There’s always a new place to be discovered on this little blue marble of ours.
A new island, just off the tip of Cape Point in Buxton, North Carolina, has practically crept up overnight. The island is approximately a mile long and three football fields wide.
“It was just a little bump in April,” said Janice Reagan to The Virginian-Pilot. Her son, Caleb, has named it “Shelly Island” for the scores of untouched seashells that are found nearby.
Dave Hallac, superintendent of the Cape Hatteras National Seashore, which oversees the area of Cape Point, warns that getting to the island is dangerous and that people should not attempt to walk or swim across the current to get there.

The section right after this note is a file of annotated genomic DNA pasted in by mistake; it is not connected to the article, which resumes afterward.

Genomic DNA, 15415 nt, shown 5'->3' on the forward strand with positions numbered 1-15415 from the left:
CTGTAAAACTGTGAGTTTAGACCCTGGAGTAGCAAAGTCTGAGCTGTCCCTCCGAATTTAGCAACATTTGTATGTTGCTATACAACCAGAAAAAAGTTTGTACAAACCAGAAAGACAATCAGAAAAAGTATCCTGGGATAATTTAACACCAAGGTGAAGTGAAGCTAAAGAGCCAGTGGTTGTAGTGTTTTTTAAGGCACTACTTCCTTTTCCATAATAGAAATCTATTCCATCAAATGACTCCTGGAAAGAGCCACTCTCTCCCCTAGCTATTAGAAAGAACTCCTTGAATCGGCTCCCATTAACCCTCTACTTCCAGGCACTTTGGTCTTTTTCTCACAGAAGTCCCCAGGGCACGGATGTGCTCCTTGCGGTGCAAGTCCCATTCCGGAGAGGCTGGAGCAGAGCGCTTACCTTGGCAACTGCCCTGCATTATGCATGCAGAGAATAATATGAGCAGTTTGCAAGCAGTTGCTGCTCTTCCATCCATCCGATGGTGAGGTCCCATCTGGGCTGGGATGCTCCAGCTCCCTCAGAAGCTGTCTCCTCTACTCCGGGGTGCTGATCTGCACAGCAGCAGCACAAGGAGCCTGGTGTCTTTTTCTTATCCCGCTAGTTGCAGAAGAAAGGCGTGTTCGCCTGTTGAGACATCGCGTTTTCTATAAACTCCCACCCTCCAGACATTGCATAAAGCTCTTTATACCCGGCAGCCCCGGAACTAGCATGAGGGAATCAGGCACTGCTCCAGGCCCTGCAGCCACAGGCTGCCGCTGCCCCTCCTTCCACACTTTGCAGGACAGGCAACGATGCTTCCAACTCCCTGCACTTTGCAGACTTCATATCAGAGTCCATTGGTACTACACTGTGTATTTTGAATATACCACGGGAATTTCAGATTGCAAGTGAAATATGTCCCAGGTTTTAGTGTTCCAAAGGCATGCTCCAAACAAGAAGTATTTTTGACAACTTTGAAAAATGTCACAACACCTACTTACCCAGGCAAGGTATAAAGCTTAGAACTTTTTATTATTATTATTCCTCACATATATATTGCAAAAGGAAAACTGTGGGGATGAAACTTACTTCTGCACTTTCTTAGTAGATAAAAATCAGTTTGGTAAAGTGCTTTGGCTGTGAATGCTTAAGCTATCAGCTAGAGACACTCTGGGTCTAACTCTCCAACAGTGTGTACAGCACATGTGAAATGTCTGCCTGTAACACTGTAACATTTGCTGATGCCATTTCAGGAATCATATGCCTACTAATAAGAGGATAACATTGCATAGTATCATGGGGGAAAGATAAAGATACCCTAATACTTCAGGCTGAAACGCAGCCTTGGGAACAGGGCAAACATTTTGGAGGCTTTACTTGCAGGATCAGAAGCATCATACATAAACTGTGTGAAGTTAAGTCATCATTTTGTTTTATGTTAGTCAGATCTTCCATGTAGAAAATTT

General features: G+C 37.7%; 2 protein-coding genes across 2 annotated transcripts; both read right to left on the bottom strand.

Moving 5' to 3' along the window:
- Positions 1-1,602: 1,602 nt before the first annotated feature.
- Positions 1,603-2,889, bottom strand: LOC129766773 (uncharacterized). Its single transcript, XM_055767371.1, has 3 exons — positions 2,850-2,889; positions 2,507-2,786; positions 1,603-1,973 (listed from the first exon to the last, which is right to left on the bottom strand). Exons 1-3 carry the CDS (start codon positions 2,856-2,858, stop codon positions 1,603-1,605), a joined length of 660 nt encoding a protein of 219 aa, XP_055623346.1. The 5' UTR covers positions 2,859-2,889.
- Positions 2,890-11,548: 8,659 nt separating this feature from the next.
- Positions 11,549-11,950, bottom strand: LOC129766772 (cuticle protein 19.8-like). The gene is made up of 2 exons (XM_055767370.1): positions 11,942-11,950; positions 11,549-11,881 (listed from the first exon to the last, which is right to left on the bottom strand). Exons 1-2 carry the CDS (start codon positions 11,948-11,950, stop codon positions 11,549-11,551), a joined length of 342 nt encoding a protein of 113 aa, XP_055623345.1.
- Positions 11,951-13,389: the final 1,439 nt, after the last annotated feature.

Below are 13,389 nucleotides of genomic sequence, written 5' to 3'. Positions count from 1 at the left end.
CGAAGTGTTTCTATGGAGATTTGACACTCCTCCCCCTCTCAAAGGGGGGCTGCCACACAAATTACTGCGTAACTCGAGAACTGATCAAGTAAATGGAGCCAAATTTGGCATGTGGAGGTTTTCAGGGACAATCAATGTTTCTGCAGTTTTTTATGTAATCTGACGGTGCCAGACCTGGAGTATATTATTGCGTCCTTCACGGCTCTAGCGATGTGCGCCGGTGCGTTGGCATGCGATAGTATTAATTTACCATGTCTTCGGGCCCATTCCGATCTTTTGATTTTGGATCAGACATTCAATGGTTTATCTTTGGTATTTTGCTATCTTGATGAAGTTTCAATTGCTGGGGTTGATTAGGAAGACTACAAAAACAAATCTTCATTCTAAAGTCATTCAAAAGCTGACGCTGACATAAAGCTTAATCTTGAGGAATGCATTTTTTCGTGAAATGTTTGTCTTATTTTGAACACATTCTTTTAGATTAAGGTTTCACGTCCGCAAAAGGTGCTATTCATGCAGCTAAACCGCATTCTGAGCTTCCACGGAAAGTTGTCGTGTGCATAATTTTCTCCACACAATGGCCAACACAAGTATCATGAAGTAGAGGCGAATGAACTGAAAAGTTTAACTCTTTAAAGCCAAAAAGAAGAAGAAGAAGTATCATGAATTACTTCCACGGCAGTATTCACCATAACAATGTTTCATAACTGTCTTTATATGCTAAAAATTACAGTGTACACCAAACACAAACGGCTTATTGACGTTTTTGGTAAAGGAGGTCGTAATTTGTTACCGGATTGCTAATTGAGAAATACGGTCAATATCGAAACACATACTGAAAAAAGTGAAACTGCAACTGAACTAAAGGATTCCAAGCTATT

Since the area is a popular fishing spot, there can be many discarded fishing hooks on the sea bottom. Bill Smith, president of the North Carolina Beach Buggy Association, also told The Virginian-Pilot that the five-foot-long sharks and stingrays “as large as a hood of a truck” like to hunt in those waters.
Still, some visitors have been rowing rafts across to the island.
According to Hallac, Cape Point is constantly changing. The sand moves and expands depending on currents and storms, which means the “Shelly Island” could easily disappear just as quickly as it came to be.
Or it can expand and even connect to Cape Point, making fishing even more of a draw in the area.
If you do happen to visit Cape Point, you’ll never know what to expect.